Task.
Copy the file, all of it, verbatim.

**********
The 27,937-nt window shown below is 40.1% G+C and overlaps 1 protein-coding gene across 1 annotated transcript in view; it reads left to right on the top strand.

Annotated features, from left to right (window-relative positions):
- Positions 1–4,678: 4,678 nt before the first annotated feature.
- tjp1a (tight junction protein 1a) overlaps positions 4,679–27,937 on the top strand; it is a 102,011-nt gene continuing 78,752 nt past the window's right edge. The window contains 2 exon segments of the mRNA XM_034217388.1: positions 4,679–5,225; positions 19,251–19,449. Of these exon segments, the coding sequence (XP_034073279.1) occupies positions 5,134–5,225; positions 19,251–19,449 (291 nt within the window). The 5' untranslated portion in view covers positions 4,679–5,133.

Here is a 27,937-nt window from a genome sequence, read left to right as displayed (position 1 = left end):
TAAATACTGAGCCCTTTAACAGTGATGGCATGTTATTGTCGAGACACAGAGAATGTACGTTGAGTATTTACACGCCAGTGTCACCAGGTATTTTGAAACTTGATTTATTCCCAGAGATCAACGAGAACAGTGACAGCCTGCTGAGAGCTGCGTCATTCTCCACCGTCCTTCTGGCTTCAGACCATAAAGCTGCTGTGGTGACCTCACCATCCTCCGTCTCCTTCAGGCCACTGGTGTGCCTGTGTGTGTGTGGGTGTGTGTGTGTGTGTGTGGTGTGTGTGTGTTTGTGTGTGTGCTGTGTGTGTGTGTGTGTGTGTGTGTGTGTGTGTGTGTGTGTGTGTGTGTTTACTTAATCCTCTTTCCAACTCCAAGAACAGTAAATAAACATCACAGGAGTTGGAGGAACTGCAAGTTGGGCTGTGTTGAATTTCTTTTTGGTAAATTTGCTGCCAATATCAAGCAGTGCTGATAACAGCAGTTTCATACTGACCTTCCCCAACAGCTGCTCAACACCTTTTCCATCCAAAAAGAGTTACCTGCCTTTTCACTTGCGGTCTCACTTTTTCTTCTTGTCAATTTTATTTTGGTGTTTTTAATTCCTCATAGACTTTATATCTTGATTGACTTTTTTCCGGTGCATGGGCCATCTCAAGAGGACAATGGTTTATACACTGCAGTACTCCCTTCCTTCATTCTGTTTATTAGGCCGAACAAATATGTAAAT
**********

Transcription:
The 27,937-nt window shown below is 40.1% G+C and overlaps 1 protein-coding gene across 1 annotated transcript in view; it reads left to right on the top strand.

Annotated features, from left to right (window-relative positions):
- Positions 1–4,678: 4,678 nt before the first annotated feature.
- tjp1a (tight junction protein 1a) overlaps positions 4,679–27,937 on the top strand; it is a 102,011-nt gene continuing 78,752 nt past the window's right edge. The window contains 2 exon segments of the mRNA XM_034217388.1: positions 4,679–5,225; positions 19,251–19,449. Of these exon segments, the coding sequence (XP_034073279.1) occupies positions 5,134–5,225; positions 19,251–19,449 (291 nt within the window). The 5' untranslated portion in view covers positions 4,679–5,133.

Here is a 27,937-nt window from a genome sequence, read left to right as displayed (position 1 = left end):
TAAATACTGAGCCCTTTAACAGTGATGGCATGTTATTGTCGAGACACAGAGAATGTACGTTGAGTATTTACACGCCAGTGTCACCAGGTATTTTGAAACTTGATTTATTCCCAGAGATCAACGAGAACAGTGACAGCCTGCTGAGAGCTGCGTCATTCTCCACCGTCCTTCTGGCTTCAGACCATAAAGCTGCTGTGGTGACCTCACCATCCTCCGTCTCCTTCAGGCCACTGGTGTGCCTGTGTGTGTGTGGGTGTGTGTGTGTGTGTGTGGTGTGTGTGTGTTTGTGTGTGTGCTGTGTGTGTGTGTGTGTGTGTGTGTGTGTGTGTGTGTGTGTGTGTGTGTTTACTTAATCCTCTTTCCAACTCCAAGAACAGTAAATAAACATCACAGGAGTTGGAGGAACTGCAAGTTGGGCTGTGTTGAATTTCTTTTTGGTAAATTTGCTGCCAATATCAAGCAGTGCTGATAACAGCAGTTTCATACTGACCTTCCCCAACAGCTGCTCAACACCTTTTCCATCCAAAAAGAGTTACCTGCCTTTTCACTTGCGGTCTCACTTTTTCTTCTTGTCAATTTTATTTTGGTGTTTTTAATTCCTCATAGACTTTATATCTTGATTGACTTTTTTCCGGTGCATGGGCCATCTCAAGAGGACAATGGTTTATACACTGCAGTACTCCCTTCCTTCATTCTGTTTATTAGGCCGAACAAATATGTAAAT